The authors provide business guidelines on several different levels. They introduce the concepts and practices of the Internet and illustrate effective Web pages throughout the book. They also demonstrate how to create an impressive Web site, whether for a small or large company or a nonprofit organization. The Ellsworths include the most current Web development tools. They also discuss how to make your online presence a working business environment, extending traditional advertising and marketing concepts to the constantly changing online world. Marketing On The Internet, Second Edition, customizes marketing and advertising concepts for any size and type of business, from an independent coin dealer to a worldwide florist. The authors furnish many examples and include online resources for further research. This is a superb book that combines technical expertise and knowledgeable business practices. The result is a technical marketing procedure for businesses entering the online world, as well as those who wish to improve their profiles.
Linux in a Nutshell
A Desktop Quick Reference
by Jessica Perry Hekman and the
staff of O'Reilly & Associates, Inc.
O'Reilly & Associates, Inc.
Administrators, programmers, and users have relied on the Nutshell series of books since the first UNIX in a Nutshell book appeared. These concise books have changed in appearance over the years, but not in content. They are desktop references. They are written for those who already know the concepts of the operating systems, and already have them installed and configured. The Nutshell books historically include the necessary commands (and their syntax) to run your system. Linux in a Nutshell is no exception to this tradition. It contains the essential commands generic to most Linux systems. (Commands for specialized packages that accompany some Linux versions are not included.) However, it does include documentation for the GNU tools by the Free Software Foundation.
Hekman and the O'Reilly staff present commands and brief overviews pertaining to the following subjects: Introduction, Linux User Commands; The UNIX Shell: An Overview; bash: The Bourne Again Shell; csh and tcsh; Pattern Matching; The Emacs Editor; The vi Editor; The ex Editor; The sed Editor; The gawk Scripting Language; Programming Overview and Commands; System and Network Administration Overview; and System and Network Administration Commands. The format of the book is excellent. When applicable, the author describes a concept briefly. Most of the book, however, presents an organized, logical, and readable table (or tables) of command, syntax, descriptions, and options. It is easily referenced for quick answers to questions. The index is more detailed than in most books, permitting even easier access to the commands.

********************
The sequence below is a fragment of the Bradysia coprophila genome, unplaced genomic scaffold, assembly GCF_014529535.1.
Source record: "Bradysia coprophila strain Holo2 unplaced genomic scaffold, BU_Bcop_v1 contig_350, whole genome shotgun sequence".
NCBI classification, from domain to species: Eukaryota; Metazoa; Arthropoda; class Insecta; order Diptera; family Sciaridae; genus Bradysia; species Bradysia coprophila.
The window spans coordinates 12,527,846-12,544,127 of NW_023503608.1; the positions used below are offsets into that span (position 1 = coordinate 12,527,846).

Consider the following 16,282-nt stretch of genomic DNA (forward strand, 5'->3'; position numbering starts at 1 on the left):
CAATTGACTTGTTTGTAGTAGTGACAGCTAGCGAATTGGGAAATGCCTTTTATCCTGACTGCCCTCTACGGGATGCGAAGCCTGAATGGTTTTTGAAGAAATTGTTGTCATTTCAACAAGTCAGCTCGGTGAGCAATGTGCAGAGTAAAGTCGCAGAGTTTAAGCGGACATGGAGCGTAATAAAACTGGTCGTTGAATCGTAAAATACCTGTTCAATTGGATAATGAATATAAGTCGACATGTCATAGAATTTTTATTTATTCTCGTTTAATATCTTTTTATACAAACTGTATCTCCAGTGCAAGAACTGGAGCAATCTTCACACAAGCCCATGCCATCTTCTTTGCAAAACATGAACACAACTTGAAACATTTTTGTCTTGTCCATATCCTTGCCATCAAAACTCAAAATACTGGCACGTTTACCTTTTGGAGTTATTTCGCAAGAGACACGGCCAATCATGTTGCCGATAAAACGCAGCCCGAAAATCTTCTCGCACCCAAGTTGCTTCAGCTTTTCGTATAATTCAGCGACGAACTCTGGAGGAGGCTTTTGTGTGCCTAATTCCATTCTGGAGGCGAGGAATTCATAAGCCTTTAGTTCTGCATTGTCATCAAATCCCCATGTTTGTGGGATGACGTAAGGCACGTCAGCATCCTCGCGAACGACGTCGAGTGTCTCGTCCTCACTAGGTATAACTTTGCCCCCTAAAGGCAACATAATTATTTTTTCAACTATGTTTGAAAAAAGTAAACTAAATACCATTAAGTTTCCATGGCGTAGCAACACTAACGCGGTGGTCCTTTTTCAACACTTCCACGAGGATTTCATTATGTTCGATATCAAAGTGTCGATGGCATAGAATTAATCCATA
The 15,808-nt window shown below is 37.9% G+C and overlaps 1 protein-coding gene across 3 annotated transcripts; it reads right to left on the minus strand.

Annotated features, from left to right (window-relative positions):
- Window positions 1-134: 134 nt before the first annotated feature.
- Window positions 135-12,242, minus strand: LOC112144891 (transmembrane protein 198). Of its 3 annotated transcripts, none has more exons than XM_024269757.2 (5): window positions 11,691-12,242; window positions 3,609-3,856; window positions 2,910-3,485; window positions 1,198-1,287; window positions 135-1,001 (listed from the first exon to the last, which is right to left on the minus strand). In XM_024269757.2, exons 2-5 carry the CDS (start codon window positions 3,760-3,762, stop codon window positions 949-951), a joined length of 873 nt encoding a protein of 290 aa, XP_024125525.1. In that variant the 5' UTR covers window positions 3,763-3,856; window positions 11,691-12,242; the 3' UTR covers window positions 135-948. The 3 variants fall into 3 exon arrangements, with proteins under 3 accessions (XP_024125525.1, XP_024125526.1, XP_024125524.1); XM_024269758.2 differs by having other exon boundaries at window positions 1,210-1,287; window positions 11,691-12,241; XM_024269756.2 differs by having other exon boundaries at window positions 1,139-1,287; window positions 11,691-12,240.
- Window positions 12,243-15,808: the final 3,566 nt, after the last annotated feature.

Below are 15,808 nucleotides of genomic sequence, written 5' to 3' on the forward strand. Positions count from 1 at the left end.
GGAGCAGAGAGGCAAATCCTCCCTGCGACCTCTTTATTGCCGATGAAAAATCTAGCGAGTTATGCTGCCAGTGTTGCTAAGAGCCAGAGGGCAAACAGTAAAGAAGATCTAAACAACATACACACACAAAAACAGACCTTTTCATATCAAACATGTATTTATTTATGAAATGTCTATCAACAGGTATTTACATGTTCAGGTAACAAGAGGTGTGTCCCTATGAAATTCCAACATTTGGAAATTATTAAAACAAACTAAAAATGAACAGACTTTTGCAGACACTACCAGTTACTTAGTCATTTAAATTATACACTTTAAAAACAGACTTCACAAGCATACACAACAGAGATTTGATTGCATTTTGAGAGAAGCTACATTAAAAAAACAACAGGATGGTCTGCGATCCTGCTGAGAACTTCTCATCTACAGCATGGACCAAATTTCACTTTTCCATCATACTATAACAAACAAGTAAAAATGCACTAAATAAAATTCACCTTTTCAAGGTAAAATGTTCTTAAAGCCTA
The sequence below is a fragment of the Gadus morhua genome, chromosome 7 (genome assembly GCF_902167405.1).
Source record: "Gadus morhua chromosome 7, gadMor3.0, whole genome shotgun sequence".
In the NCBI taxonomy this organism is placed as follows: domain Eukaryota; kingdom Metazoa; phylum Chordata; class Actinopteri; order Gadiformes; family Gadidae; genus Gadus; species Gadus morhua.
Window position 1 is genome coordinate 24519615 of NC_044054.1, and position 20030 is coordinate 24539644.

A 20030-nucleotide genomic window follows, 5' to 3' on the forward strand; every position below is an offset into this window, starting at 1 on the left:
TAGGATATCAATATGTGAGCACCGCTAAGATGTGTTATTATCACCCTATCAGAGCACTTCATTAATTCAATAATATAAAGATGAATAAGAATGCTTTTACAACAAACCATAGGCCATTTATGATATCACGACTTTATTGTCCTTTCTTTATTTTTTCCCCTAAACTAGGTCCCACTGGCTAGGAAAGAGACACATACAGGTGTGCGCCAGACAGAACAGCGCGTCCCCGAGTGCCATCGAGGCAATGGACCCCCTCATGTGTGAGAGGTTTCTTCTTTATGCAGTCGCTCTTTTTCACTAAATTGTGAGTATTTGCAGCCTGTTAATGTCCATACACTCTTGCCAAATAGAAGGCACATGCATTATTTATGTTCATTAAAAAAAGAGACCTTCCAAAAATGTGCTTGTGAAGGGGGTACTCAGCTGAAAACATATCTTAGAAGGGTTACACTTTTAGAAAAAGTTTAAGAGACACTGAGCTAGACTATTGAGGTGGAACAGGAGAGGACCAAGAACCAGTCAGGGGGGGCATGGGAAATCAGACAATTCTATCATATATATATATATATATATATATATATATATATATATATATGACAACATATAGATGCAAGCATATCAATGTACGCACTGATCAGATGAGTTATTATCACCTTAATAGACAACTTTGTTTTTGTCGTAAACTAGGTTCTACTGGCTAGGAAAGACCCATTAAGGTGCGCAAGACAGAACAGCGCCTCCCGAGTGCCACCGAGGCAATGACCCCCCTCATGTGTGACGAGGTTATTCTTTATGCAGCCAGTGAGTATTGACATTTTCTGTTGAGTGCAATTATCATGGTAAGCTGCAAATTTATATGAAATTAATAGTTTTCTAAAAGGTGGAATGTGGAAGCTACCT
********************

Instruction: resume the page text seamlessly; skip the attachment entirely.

This is an excellent addition to the Nutshell library. Linux is a good way to learn UNIX, and many professionals like its availability and support. The Free Software Foundation's GNU tool documentation in this version only enhances its quality. Everyone who either uses Linux (or would like to) or any of the GNU tools will appreciate this text as a valuable and exceptional reference. It will help the reader, no matter what his or her level of expertise or knowledge of Linux is. I highly recommend it.
About the Author
Elizabeth Zinkann has been involved in the UNIX and C environment for the past 12 years. She is currently a UNIX and C consultant, and one of her specialties is UNIX education. In addition to her computer science background, she also has a degree in English. Elizabeth can be reached via America Online (email@example.com).